I am surethat somereaders will identify with your situation and question. My assumption is that you enjoyed the day-to-day business of research administration, helping faculty, and solving transactional problems in pre-award or post-award administration. Now you arefindingless time to do the work in which you excel, and that you are comfortable doing. Perhaps you are mourning a loss of role as you are coming to terms with the new responsibilities you have accepted. Perhaps the sense of mastery that you experienced in your past role has not happened sufficiently yet in this new leadership role for you to overcome the loss of what you knew well and what you did previously. (I will bet that you still have ways of enjoying some of what you liked in your previous roleif you can becreative about it and see yourself as a mentor and guide for others.)
I do not know how long you have been in your new role: one month? two years? longer, shorter? The length of time will have an impact on how you may be feeling, and if you arestill in your first 90 days or so, then some might suggest that you give the new role more time. In my experience coaching new leaders, this advice is not very useful. The reason? It takes more than time to become accustomed to something new (e.g. new job, new city, new family member, etc.) It takes an intentional attitude of patience with oneself and others, and a willingness to be vulnerable by asking questions and learning about your new role. It takes curiosity. To some, this sounds frightening…others say, bring it on! It takes openness and a willingness to learn from others and experience some of the discomfort that comes from making mistakes, but seeing mistakesas opportunities to learn and demonstrate your humanity to others. There is an expression, “Say yes to the mess,” and that is the advice I give you. Enjoy the mucking around that occurs when one takes on a new job. Notice the discomfort that you will experience from time and time and ask yourself where it is coming from and why it occurs. Challenge yourself to be self-aware in leadership.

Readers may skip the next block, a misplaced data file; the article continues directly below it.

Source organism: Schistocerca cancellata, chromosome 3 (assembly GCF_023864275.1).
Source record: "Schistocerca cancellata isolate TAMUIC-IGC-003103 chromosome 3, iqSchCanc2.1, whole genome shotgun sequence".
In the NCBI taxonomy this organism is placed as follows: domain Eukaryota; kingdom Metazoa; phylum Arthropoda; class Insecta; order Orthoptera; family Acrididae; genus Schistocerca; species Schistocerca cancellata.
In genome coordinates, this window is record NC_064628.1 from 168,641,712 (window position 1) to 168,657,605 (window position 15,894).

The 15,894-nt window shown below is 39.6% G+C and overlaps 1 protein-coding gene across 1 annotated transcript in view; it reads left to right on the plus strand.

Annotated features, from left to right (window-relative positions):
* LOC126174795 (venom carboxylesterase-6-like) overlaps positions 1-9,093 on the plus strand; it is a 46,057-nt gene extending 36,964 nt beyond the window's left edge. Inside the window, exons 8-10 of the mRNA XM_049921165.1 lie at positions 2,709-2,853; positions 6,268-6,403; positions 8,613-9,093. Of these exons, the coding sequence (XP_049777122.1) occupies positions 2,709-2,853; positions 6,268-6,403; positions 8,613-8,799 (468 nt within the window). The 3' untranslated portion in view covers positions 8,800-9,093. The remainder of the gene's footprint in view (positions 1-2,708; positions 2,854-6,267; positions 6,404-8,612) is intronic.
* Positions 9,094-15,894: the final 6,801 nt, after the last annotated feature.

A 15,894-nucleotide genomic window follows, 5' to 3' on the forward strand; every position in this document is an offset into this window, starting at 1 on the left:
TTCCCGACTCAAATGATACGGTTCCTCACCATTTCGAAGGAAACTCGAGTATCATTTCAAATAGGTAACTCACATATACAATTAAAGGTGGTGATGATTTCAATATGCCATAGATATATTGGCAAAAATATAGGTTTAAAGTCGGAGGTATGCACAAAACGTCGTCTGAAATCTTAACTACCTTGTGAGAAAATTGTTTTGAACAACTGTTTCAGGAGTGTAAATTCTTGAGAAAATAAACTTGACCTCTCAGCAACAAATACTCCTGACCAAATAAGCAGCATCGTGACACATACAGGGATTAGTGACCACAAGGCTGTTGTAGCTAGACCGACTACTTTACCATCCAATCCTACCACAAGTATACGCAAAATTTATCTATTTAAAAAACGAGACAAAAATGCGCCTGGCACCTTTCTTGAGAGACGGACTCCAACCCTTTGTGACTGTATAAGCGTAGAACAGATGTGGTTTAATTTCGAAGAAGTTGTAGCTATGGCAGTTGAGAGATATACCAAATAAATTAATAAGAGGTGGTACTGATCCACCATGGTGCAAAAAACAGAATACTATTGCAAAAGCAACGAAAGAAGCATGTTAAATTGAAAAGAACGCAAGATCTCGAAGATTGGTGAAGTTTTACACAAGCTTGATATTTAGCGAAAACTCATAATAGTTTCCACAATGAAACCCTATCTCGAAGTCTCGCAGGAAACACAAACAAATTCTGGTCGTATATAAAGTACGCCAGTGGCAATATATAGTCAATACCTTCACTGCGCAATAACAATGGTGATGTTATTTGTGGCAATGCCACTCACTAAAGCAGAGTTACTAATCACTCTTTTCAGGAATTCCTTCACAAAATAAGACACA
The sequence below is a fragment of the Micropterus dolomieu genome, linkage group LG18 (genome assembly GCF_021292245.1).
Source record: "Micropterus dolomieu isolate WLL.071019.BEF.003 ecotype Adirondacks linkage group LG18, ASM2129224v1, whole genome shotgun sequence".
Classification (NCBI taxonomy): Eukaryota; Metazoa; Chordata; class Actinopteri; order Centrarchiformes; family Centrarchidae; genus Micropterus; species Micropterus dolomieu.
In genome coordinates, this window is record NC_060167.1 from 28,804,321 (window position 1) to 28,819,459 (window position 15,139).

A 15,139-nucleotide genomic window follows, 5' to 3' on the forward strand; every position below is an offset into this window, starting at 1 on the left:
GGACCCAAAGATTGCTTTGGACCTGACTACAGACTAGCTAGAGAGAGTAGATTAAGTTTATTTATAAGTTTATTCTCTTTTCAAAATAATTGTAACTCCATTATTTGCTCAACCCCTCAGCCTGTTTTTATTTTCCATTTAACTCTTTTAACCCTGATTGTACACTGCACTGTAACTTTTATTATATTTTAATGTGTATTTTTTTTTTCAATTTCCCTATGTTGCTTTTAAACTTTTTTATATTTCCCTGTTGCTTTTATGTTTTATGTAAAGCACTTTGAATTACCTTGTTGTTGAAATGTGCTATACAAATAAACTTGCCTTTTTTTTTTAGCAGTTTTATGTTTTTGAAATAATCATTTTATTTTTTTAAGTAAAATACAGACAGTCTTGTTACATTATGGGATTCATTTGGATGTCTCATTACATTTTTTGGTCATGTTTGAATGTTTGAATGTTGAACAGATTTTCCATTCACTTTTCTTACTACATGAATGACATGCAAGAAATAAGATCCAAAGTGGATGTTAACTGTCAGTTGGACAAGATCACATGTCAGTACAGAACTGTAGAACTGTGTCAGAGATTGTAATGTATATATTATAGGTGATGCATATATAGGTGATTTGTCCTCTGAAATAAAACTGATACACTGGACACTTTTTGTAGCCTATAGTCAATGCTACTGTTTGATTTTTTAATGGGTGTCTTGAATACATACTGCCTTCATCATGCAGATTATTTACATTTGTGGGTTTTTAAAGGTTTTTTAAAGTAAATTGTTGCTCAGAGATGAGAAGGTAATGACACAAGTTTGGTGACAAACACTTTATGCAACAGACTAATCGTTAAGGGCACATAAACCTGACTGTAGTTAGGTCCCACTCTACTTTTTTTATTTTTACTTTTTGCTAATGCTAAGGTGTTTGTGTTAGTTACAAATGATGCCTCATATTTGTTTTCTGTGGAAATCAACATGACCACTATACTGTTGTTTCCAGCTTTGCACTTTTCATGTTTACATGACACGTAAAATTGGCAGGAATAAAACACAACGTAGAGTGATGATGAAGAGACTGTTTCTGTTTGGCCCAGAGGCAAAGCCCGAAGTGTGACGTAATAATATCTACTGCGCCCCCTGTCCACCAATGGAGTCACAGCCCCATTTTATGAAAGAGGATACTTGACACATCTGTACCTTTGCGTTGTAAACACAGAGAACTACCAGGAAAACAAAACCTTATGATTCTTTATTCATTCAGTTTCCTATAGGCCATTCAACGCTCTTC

You say that you don’t like managing people, yet you were promoted to aroleto do exactly that. Someone must havethought otherwise about your leadership potential. Do you? I am wondering if you experienced a set-back of some kind in managing your new team which prompted you to write. Did you try to influence someone and your approach did not work? Did you havea disagreement with ateam member? Did you makea difficult decision that meant saying “no” to someone? Are you finding it challenging to be promoted to leader when you were “one of the team” before and, perhaps, miss some of the informality that your previous role offered? Being the boss is tough, and at times it is lonely. Have you developed a network at your institution and beyond so that you can meet and learn with others who are new to supervision as well as with experienced leaders? Do you have a mentor? What have you learned thus far about your leadership style and how you work with people?
I encourage you to take some notes on how you are feeling emotionally throughout the day, and about the learning that you experience in the new role. You may find this both therapeutic and fun to look back on one day. It willalso help you seethataleadership role,especially thefirst supervisory role, can be difficult. But, the rewards of seeing a team gel, of seeing a team produce outstanding work in a way that advances both the institution, the team, and its members can be one of the most enjoyable professional experiences. Give yourself a chance to experience all of that good stuff. Give yourself permission to learn and e a “beginner” as a supervisor. That is your new work: embrace it.
‘‘It takes an intentional attitude of patience with oneself and others, and a willingness to be vulnerable by asking questions and learning about your new role.”
Garry Sanders is an executive coach and graduate of Georgetown University’s Certificate Program in Leadership Coaching. Garry is a long-time research administrator and recipient of NCURA’s Distinguished Service Award. He can be reached at email@example.com and (518) 588-0992.